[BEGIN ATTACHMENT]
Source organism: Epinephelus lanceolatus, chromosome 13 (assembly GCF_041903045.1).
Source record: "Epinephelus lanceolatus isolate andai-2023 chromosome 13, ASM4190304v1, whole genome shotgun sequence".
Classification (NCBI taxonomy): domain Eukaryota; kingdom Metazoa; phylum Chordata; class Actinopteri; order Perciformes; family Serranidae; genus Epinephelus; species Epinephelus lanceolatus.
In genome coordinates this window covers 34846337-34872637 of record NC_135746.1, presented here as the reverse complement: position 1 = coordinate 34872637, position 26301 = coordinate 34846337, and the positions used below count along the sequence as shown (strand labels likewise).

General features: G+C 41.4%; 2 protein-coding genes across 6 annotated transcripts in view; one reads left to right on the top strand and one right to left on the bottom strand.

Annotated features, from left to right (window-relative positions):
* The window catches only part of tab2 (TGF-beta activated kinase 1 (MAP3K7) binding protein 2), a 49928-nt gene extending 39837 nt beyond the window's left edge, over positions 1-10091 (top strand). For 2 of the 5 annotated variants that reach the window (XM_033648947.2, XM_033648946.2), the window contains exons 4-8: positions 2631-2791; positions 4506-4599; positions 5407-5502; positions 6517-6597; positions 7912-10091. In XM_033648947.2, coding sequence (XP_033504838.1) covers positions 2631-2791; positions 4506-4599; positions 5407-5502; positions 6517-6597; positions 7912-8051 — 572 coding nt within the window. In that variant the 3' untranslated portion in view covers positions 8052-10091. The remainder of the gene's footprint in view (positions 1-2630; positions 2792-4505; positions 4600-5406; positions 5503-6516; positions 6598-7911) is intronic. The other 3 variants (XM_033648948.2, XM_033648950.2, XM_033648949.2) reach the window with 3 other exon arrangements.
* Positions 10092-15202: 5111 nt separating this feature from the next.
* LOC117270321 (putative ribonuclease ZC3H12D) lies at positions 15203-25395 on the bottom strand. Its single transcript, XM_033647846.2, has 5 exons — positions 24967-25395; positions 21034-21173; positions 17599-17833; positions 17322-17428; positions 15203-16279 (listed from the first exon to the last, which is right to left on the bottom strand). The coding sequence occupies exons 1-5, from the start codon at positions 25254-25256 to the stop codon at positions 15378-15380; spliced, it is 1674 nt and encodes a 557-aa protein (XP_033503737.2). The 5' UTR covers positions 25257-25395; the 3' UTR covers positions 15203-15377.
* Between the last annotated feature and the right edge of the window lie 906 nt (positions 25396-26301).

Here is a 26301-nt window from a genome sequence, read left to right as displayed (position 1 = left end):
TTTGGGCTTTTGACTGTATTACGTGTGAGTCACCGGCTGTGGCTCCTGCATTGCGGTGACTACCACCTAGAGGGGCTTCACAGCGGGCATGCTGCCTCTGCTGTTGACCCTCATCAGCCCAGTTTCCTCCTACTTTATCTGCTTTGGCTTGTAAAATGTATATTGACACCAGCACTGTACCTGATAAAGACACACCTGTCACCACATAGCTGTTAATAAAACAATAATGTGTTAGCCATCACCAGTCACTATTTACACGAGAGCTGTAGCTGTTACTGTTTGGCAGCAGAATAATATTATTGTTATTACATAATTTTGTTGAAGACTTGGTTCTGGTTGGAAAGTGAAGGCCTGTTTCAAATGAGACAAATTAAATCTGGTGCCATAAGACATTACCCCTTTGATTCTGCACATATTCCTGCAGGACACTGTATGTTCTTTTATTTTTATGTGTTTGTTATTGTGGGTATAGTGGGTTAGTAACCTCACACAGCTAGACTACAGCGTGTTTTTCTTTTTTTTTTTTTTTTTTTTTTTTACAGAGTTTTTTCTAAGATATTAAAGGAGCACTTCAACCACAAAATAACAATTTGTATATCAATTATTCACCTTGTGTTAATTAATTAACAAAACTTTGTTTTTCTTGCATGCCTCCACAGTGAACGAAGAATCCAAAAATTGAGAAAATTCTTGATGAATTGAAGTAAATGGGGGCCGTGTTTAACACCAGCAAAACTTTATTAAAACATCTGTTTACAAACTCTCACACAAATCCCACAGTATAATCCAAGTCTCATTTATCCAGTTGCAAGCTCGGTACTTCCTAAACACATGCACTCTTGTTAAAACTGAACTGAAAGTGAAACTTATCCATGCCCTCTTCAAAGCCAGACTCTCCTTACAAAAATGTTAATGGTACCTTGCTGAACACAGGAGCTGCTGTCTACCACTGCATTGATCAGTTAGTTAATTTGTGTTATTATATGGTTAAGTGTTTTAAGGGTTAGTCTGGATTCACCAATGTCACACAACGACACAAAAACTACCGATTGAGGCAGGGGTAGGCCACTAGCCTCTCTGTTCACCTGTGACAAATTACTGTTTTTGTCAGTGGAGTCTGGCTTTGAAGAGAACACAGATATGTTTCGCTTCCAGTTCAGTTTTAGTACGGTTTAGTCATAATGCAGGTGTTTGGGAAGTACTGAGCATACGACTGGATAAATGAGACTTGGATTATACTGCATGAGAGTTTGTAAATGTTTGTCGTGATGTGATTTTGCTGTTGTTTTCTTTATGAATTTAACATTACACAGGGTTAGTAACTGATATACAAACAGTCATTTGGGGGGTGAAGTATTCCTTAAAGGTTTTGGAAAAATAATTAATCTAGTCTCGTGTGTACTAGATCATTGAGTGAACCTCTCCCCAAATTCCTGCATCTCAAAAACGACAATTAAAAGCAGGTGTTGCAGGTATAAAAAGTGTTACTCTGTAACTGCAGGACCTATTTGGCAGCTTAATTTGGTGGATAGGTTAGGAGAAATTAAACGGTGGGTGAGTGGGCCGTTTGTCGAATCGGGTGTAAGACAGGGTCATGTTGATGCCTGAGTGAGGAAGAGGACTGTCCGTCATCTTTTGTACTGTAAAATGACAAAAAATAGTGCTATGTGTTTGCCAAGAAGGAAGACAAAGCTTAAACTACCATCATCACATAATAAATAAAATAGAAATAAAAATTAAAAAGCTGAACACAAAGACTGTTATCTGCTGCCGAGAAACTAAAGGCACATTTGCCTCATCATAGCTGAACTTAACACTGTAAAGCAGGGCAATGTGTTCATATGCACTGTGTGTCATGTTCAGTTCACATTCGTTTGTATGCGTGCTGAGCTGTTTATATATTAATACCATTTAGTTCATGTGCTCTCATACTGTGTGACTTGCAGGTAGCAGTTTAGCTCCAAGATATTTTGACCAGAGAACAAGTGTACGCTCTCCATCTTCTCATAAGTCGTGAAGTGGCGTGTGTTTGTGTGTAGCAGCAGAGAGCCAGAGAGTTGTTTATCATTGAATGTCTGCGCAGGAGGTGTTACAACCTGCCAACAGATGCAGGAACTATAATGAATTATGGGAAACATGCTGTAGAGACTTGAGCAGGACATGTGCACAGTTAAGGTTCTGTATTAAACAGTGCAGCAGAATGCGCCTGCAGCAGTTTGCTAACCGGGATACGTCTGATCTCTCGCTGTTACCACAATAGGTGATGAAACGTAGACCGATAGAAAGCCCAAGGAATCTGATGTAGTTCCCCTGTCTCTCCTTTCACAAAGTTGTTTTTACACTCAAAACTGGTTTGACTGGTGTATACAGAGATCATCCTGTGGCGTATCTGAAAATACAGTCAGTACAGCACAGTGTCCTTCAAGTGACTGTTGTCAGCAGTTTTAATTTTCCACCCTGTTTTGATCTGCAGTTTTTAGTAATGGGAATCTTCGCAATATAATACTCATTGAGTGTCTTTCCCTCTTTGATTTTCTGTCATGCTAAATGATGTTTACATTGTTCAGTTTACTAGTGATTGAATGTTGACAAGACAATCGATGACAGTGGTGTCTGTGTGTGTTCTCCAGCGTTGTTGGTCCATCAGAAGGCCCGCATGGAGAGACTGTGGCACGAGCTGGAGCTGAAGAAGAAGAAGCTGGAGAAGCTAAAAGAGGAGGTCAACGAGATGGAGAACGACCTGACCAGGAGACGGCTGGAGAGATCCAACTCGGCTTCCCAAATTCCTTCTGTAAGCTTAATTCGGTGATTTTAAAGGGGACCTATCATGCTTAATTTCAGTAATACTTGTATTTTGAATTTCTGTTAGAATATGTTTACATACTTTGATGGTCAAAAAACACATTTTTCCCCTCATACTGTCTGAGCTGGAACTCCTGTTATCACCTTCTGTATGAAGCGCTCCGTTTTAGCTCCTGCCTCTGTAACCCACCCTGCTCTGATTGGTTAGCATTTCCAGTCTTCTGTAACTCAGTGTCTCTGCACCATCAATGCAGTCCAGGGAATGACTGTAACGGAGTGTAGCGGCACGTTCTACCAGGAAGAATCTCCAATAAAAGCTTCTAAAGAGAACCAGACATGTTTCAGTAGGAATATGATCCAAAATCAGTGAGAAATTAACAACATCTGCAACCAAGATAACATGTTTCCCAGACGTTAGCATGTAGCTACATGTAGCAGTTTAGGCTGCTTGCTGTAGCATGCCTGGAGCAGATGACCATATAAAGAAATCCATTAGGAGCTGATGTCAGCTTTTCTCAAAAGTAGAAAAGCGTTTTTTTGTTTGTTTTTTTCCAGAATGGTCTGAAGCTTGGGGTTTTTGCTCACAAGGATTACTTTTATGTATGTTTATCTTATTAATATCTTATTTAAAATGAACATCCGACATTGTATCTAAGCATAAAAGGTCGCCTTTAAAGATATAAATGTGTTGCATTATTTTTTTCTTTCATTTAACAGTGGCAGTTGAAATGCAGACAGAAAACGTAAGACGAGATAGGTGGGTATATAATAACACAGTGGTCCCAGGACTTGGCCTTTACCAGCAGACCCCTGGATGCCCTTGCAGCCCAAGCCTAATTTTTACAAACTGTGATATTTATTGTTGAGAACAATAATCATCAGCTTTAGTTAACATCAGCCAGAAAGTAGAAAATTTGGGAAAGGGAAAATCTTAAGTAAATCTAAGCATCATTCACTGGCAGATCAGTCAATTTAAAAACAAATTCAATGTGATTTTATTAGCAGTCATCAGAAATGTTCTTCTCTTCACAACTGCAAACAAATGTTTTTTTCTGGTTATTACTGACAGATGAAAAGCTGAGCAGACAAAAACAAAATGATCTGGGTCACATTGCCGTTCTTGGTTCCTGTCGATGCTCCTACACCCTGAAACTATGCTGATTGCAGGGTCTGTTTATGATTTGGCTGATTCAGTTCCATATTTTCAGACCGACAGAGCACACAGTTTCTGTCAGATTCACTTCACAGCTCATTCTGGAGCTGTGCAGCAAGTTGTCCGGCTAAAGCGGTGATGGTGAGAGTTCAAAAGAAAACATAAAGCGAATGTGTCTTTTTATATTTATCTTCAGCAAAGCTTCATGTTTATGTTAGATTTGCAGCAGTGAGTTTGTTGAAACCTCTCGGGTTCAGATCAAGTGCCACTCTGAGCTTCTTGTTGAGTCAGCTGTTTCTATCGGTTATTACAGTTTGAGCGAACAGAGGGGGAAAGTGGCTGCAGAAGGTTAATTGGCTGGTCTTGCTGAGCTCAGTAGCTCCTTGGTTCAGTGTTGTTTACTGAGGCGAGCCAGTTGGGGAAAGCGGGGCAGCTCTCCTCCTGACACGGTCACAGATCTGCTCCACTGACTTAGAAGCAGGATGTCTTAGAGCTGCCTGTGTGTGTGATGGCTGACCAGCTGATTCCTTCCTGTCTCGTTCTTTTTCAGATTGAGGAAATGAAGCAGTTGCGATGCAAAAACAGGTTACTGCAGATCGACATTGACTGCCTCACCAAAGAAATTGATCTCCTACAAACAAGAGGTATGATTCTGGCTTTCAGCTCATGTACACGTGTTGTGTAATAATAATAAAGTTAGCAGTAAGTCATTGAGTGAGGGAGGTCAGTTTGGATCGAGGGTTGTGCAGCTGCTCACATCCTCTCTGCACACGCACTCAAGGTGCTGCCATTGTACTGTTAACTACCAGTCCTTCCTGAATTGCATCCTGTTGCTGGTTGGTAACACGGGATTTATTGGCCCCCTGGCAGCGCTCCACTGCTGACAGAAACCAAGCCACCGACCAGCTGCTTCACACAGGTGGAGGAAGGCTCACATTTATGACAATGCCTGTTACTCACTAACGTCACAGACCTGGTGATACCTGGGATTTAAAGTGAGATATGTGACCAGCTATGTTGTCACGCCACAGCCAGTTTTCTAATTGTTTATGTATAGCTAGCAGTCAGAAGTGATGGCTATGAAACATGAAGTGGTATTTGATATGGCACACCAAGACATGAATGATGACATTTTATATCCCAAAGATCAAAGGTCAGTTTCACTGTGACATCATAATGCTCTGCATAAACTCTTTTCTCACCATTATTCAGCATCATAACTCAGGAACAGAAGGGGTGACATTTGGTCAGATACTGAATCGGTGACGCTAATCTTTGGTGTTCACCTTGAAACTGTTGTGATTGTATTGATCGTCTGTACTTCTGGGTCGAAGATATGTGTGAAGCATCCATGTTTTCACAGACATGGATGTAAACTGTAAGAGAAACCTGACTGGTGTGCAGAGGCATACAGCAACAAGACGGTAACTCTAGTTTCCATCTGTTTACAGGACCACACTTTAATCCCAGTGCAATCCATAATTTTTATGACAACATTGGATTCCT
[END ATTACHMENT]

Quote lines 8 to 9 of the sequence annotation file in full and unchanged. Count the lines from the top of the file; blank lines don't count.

* Positions 10092-15202: 5111 nt separating this feature from the next.
* LOC117270321 (putative ribonuclease ZC3H12D) lies at positions 15203-25395 on the bottom strand. Its single transcript, XM_033647846.2, has 5 exons — positions 24967-25395; positions 21034-21173; positions 17599-17833; positions 17322-17428; positions 15203-16279 (listed from the first exon to the last, which is right to left on the bottom strand). The coding sequence occupies exons 1-5, from the start codon at positions 25254-25256 to the stop codon at positions 15378-15380; spliced, it is 1674 nt and encodes a 557-aa protein (XP_033503737.2). The 5' UTR covers positions 25257-25395; the 3' UTR covers positions 15203-15377.